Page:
In the Catholic Church, there are many other things which most justly keep me in her bosom. The consent of peoples and nations keeps me in the Church; so does her authority, inaugurated by miracles, nourished by hope, enlarged by love, established by age. The succession of priests keeps me, beginning from the very seat of the Apostle Peter , to whom the Lord, after His resurrection, gave it in charge to feed His sheep (Jn 21:15–19), down to the present episcopate .
And so, lastly, does the very name of Catholic, which, not without reason, amid so many heresies, the Church has thus retained; so that, though all heretics wish to be called Catholics, yet when a stranger asks where the Catholic Church meets, no heretic will venture to point to his own chapel or house.
Such then in number and importance are the precious ties belonging to the Christian name which keep a believer in the Catholic Church, as it is right they should ... With you, where there is none of these things to attract or keep me... No one shall move me from the faith which binds my mind with ties so many and so strong to the Christian religion... For my part, I should not believe the gospel except as moved by the authority of the Catholic Church. —St. Augustine (354–430): Against the Epistle of Manichaeus called Fundamental, chapter 4: Proofs of the Catholic Faith. — St. Augustine (354–430): Against the Epistle of Manichaeus called Fundamental, chapter 4: Proofs of the Catholic Faith.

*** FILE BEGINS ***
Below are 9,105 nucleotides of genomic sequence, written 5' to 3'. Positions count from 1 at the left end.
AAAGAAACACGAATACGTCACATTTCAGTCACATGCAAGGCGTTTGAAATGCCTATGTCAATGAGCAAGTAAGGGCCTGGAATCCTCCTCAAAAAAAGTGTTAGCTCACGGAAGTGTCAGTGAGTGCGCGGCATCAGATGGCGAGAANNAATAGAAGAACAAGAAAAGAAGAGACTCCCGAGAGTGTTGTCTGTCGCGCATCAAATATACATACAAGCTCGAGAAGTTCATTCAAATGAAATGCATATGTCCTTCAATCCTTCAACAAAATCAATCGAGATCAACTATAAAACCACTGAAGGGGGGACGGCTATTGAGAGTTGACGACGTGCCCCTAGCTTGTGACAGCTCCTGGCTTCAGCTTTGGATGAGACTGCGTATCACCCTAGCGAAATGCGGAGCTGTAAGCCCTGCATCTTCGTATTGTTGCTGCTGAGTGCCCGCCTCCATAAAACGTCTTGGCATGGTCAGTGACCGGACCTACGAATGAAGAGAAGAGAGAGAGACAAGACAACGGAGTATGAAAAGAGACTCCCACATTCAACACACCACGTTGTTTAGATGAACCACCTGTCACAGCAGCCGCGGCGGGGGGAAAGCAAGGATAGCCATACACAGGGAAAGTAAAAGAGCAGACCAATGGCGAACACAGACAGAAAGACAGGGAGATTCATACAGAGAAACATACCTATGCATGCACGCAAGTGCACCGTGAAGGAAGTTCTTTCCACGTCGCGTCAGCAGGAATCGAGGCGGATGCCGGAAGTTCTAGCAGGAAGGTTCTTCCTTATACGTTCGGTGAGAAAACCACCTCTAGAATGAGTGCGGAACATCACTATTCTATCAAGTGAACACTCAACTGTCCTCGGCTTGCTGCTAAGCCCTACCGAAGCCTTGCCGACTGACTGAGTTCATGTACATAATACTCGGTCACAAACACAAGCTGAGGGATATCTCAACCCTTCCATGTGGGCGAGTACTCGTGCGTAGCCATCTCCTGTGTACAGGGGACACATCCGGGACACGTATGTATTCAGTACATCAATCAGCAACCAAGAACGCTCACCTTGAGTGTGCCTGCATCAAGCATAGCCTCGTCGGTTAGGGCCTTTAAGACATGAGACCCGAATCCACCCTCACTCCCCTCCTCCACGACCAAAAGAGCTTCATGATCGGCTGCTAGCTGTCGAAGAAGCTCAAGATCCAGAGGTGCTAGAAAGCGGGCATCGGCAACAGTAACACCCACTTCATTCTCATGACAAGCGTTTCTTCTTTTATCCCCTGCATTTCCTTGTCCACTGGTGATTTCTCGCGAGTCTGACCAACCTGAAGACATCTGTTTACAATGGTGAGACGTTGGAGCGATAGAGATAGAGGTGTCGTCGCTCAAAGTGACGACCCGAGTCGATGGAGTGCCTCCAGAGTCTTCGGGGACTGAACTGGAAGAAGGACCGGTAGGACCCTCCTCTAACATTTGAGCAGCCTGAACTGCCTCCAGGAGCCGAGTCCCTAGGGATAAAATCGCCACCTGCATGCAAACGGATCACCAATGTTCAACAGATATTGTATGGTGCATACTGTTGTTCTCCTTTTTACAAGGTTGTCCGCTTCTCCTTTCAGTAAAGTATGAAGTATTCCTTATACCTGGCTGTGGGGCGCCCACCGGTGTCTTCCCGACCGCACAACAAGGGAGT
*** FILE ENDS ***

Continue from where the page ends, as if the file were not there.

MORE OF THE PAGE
ST VINCENT OF LERINS
A contemporary of Augustine, St. Vincent of Lerins , wrote in 434 (under the pseudonym Peregrinus) a work known as the Commonitoria ("Memoranda"). While insisting that, like the human body, church doctrine develops while truly keeping its identity (sections 54-59, chapter XXIII), he stated: